A group from Cambridge led by Robert Scott have recently published papers showing that genetic variants that are associated with inability to store fat peripherally, are associated with insulin resistance and higher risk of diabetes and heart disease. They are also associated, in the presence of energy excess, with storage of the fat centrally. This gives rise to some very intriguing new hypotheses as to why people, who have an inability to store fat peripherally in a safe-deposit, get more fat centrally, and eventually insulin resistance and diabetes.

There is a range of different treatments for diabetes. We have tended in the past to use them in all individuals without consideration to whether they have a certain subtype of diabetes or not. I think the future lies in stratification, in be able to identify subgroups of the populations, who might respond better to particular types of therapy than others.

One of the problems with many therapies for diabetes is that they actually also give rise to weight gain, so we might be controlling the hyperglycemia, but sometimes at the cost of greater weight gain. I’m thinking of the sulfonylurea agents, in particular – insulin itself. If you give insulin to patients they tend to be more hungry, tend to put weight on and you get into a bit of a vicious cycle of controlling the hyperglycemia, but not controlling the weight.

The cornerstone of diabetes therapy should be to find therapies that both address the obesity, the weight loss and the hyperglycemia. That’s starts with lifestyle to mention. This is not an adjunctive therapy , this is really the cornerstone. We should be much more aggressive, particularly in early phase diabetes of encouraging patients to lose weight and be more physically active and equal. Without that our therapy are really trying to push a stone up a hill.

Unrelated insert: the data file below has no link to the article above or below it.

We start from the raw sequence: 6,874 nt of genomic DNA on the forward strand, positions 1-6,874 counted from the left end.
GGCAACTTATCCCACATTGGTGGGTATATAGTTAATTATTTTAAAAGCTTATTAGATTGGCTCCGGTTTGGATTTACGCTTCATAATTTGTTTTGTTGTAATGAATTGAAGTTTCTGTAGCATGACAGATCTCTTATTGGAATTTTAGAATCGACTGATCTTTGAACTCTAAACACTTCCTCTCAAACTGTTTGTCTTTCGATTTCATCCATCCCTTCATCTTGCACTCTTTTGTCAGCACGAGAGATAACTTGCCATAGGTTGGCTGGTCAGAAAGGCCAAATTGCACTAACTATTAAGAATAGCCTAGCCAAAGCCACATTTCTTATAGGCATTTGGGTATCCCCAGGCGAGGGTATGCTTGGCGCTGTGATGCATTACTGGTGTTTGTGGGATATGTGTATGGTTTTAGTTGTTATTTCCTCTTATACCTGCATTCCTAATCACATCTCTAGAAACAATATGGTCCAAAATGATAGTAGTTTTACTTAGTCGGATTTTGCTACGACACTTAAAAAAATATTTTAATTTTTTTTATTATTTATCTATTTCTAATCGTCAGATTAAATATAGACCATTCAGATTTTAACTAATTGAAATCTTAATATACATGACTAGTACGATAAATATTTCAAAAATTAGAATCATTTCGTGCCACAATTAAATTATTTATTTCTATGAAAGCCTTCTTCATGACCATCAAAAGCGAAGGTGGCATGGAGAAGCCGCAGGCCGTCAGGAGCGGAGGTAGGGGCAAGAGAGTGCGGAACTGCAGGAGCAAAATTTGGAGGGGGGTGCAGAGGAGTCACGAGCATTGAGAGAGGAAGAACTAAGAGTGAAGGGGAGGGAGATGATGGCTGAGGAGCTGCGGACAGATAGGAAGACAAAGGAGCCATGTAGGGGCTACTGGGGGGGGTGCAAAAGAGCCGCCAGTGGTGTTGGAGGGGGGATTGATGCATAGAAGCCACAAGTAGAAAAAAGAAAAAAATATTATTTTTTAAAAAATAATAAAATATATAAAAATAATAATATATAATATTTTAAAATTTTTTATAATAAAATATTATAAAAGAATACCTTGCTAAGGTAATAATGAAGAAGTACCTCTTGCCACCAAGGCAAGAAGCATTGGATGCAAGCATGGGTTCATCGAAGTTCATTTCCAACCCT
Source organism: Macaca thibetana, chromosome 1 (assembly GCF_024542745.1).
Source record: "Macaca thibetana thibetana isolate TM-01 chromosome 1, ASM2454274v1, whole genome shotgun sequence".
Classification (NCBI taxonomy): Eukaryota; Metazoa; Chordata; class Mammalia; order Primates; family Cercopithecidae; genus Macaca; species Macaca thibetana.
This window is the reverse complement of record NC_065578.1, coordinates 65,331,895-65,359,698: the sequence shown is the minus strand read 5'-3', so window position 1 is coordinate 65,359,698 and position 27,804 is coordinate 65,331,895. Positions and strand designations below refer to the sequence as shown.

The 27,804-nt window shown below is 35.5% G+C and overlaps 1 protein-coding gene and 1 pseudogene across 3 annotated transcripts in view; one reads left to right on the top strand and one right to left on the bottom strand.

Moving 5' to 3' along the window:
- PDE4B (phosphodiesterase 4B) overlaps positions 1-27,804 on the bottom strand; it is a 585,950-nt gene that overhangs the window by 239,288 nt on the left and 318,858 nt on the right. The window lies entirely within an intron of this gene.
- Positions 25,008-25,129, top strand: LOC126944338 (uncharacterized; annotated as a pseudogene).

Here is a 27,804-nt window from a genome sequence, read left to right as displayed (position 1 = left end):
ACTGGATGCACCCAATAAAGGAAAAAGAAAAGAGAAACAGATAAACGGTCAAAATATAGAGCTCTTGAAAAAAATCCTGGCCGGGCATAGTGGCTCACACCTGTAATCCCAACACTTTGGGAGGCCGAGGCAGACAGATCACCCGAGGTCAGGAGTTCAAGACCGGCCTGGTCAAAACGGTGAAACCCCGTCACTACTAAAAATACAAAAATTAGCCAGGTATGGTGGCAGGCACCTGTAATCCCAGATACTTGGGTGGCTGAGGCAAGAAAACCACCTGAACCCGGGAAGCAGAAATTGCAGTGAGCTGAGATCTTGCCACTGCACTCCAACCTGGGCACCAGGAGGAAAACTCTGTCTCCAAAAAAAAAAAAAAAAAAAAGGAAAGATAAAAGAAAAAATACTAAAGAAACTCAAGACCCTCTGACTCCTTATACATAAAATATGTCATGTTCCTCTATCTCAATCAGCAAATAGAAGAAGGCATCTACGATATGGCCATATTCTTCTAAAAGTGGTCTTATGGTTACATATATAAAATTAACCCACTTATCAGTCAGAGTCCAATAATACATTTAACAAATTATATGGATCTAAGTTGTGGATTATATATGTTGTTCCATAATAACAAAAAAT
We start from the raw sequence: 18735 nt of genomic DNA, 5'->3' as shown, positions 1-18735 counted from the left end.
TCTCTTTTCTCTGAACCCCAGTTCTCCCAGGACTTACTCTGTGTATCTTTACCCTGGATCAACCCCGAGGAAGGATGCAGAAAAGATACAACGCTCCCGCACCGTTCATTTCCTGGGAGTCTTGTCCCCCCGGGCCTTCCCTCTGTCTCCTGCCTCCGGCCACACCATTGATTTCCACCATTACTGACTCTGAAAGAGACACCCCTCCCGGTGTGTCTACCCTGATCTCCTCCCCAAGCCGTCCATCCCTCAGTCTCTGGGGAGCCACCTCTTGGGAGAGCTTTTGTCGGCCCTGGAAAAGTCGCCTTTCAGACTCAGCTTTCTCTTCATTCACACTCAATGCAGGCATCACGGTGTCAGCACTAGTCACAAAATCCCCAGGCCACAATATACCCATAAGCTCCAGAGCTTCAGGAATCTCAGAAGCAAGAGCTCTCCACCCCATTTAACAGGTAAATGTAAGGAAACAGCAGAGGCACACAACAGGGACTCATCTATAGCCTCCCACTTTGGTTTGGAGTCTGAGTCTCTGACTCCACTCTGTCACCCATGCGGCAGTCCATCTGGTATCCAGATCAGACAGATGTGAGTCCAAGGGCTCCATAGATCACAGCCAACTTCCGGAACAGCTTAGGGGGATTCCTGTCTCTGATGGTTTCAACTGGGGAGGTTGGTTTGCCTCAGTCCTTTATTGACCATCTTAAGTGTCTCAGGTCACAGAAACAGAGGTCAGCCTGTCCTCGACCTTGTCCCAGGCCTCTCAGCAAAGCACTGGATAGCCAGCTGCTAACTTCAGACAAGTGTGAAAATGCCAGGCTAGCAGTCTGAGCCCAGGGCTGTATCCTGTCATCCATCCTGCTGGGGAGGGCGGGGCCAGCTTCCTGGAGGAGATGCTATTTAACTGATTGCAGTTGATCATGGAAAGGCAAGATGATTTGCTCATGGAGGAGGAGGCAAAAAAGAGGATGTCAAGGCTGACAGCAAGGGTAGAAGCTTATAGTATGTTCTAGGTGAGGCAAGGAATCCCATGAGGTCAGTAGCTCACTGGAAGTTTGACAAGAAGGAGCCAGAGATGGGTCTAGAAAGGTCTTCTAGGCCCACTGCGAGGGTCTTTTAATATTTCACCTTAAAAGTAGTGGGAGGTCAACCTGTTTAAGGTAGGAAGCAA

In the past we talked about diabetes gradually getting worse over time. That gives rise to a state in the patients that somehow the condition is going to get away from them, they can’t control it. It’s actually very empowering to patients to say that when the diabetes first comes on, that if they can lose maybe ten percent of their body weight, it is possible to put their diabetes into remission. I think it’d be wrong to talk about a cure, but drastic weight loss at the time of diagnosis and early on in the trajectory of someone’s diabetes can give rise to remission of the diabetes and avoidance of the complications.

Ray Taylor in Newcastle has demonstrated in patients, who’s undergone very low calorie diets, that diabetes can be reversed, and he’s currently engaged in a trial to demonstrate the benefits of that. The one would suspect that those benefits will be sizeable. After that, in conjunction with that aggressive lifestyle matted modification, there are other therapies, the first of which is metformin.

Metformin is a drug that impacts on glucose levels, but importantly also impacts on obesity level, unlike some other therapies for diabetes, is also incredibly cheap and safe. It really is the first drug of choice or for all people with type-2 diabetes. A critical question is should we be giving it to people at risk of the condition.